Design rules for non graphic designers. With an overwhelming number of step by step tutorials and easy, free to use Apps, everyone has access to dabble in Graphic Design these days. And why shouldn’t you? You are likely to know your vision better than anyone else, plus sometimes what’s in your mind is hard to interpret to a ‘professional’. Whether you’ve got a creative urge or simply no budget to spend on designers, it’s certainly worth a try to spice up your marketing and be seen. You never know, you might enjoy it!
Before you start, here’s 8 design rules to remember.
1. Design For Your Audience
First things first, before you begin designing a piece of artwork it helps to have a think about what it is you need to design. If you’re working on artwork to support prewritten content then you need to make sure it’s relevant to what’s being said in the copy. Consider the key message/s within the copy and how you can make this more visually pleasing. Is there a clear call to action that you’d like to share on the artwork? Perhaps there’s a need to include dates, times and a phone number?
Furthermore, the colour scheme and font selection of your artwork should also be suitable for your audience. Corporate communications and invitations will need a more ‘official’ look and feel whereas events for teenagers and children should be more relaxed and ‘fun’.
2. Design For Your Destination
Whether it’s a Social Media Platform, your Website or a Print Ad, consider where your artwork will ultimately be shared and what you need to do to ensure its suitable. Is there a specific style it needs to be, perhaps even several different versions are required for different mediums. If it’s for Print do you need to have larger text or fewer colours? Text size and tone of voice may change depending on your audience too, which differs from platform to platform. Once you’ve considered ‘where’ your work will end up, might get more inspiration for ‘what’ it needs to look like.
3. Size Matters
As with the above, it’s crucial to know what size or sizes your artwork needs to be to ensure you’re making the most of the space. Different size specs will influence the amount of copy or visuals you can include, how big your copy can be and generally have much information you can get across. A Facebook Image will be very different from an Infographic for a website, for example.
4. Complementary Colours
It’s may sound like Basic Art but it works. Complementary colours are two colours that appear directly opposite each other on the colour wheel. This could be red and green, for example, and together they ensure maximum contrast whilst maintaining a satisfying visual. Although you may want to expand out from the rather basic range of the colour wheel, use this concept of high contrast to ensure your artwork appears bold and clear.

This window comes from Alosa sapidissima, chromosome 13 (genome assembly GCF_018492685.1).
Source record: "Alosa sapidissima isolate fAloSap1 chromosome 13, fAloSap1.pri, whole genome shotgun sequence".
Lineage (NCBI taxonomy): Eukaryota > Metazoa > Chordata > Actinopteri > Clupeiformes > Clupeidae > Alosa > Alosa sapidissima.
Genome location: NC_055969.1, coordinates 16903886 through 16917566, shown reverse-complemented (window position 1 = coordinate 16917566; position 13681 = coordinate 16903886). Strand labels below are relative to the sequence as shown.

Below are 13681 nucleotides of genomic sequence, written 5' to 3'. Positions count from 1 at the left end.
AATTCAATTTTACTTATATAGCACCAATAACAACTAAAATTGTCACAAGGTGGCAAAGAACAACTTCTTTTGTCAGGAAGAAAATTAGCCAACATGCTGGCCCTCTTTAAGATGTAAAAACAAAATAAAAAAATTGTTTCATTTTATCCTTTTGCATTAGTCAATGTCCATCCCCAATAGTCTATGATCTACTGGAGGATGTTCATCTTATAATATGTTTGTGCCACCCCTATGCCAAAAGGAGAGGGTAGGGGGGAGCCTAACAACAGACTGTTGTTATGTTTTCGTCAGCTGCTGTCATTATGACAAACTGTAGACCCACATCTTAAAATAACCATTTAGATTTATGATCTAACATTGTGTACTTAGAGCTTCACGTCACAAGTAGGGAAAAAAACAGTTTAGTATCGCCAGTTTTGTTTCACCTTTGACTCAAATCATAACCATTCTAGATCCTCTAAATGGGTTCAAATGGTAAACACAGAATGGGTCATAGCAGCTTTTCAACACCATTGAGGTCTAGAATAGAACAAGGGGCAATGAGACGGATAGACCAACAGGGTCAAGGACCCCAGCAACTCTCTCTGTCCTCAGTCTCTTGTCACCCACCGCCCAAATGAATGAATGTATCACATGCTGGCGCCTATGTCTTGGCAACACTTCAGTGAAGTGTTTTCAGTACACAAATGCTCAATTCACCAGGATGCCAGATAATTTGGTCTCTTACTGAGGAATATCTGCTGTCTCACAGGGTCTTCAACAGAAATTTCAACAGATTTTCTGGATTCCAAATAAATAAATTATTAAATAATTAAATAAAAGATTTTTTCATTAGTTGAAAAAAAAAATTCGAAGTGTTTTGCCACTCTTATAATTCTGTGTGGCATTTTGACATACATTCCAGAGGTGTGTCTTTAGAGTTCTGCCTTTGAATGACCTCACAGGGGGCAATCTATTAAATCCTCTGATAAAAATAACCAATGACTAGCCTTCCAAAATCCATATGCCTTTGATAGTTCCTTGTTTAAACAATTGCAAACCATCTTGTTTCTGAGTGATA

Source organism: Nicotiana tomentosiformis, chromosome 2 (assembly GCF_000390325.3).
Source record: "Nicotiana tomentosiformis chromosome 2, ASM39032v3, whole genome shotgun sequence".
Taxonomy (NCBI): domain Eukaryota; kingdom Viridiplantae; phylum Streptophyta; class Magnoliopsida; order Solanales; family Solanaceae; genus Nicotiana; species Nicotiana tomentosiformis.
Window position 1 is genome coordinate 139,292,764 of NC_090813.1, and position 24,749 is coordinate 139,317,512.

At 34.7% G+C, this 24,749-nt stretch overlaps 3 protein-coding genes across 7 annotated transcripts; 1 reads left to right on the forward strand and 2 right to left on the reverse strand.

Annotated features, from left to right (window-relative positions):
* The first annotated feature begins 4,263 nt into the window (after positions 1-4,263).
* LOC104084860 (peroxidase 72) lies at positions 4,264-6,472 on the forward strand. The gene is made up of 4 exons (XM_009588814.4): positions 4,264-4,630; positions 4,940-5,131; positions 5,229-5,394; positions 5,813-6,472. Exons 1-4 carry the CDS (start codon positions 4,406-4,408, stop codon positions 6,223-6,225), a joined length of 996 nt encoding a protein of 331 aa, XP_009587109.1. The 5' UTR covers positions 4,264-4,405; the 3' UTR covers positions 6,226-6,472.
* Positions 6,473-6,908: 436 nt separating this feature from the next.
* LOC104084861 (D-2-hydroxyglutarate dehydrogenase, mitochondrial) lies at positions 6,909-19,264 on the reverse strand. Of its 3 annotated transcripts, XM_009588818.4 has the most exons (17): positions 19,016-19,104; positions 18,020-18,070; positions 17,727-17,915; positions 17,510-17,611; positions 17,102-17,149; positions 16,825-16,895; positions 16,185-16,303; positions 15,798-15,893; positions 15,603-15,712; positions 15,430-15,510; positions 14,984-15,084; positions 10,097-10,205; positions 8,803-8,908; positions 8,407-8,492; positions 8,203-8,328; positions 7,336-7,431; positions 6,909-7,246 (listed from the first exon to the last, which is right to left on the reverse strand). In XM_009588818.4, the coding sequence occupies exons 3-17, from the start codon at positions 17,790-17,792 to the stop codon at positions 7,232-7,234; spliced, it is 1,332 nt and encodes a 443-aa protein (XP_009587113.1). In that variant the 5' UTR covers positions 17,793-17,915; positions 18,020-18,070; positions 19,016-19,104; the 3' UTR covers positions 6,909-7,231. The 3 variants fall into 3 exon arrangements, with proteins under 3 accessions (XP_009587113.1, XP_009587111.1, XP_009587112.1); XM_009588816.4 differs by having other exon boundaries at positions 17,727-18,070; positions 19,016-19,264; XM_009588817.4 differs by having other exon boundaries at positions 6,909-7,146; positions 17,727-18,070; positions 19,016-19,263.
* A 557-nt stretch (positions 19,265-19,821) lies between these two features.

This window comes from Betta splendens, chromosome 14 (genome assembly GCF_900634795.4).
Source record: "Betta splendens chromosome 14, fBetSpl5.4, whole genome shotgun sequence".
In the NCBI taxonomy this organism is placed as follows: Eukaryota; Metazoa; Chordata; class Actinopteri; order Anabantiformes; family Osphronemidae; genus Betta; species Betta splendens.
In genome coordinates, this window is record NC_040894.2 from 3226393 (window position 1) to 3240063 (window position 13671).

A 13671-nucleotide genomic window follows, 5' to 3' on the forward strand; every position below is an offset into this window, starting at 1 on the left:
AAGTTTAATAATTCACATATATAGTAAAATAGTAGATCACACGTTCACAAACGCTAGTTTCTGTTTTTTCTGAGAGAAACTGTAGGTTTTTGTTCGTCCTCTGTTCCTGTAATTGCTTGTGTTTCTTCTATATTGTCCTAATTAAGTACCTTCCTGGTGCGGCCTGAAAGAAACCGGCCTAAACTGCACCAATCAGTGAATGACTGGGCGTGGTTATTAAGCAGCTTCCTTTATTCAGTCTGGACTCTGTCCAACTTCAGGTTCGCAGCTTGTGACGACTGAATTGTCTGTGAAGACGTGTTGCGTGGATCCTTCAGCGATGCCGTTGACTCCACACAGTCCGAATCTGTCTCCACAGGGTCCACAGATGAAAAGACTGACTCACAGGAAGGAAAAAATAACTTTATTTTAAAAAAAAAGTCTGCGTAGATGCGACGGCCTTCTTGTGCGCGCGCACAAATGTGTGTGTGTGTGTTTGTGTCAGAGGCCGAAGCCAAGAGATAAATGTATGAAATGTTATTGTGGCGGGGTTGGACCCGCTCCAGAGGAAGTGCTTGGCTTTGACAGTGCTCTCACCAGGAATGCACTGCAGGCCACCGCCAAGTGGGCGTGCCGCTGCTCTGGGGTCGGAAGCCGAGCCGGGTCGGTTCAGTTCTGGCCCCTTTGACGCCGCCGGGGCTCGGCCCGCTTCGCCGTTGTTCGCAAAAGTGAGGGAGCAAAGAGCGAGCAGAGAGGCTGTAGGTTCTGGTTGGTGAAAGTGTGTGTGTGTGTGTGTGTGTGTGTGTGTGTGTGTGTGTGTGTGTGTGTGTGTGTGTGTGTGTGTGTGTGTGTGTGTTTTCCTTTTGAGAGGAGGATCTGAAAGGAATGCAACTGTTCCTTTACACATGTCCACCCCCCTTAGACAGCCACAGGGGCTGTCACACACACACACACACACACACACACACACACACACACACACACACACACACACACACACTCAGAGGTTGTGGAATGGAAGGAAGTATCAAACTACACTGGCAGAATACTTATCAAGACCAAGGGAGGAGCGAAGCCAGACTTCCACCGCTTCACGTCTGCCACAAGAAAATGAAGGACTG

It’s important to get you spacing right on a piece of artwork. Whether that means your copy as you’re playing around with fonts, kerning and sizing or your graphics and their positioning. You don’t need to fill every inch of space and you mustn’t overdo it or you’ll end up with a busy, confusing piece of artwork that won’t grab your audience’s attention.
If your piece is going to contain text then think about whether it will be left, right or centre aligned. Left alignment is the most common and what everyone is used to which ultimately makes it easy to read. Right alignment will likely be for decorative purposes, perhaps on an Infographic where both left and right alignment is commonly used. Whatever you decide on, avoid the dreaded hyphenated word split across two lines!
7. Use Rulers Or A Grid
There is nothing worse than copy or a graphic that is slightly off centre or unnaturally low compared to the rest of the image layout. Creative platforms such as InDesign or Photoshop have built-in tools to help you avoid this so please use them. Your artwork will likely be used to share an important update or call to action so avoid anything that will distract your audience.
8. Be Consistent
Visual content is a great way to build brand awareness and recognition. However, this is only likely to happen if you’re consistent. This can be done through similar font and colour pallets across all of your artwork that ties in nicely to each other. Think about your Instagram grid and how satisfying it would be to see a consistent flow of images side by side.
If you’re feeling uninspired or you’ve hit a creative wall, have a think about adverts and artwork that’s caught your attention before and stayed in the back of your mind. Perhaps it’s something that you found yourself thinking or talking about days later. Find inspiration from pieces that you admire and go from there. If you want to just hand it over to someone else to do at an affordable price check out our services.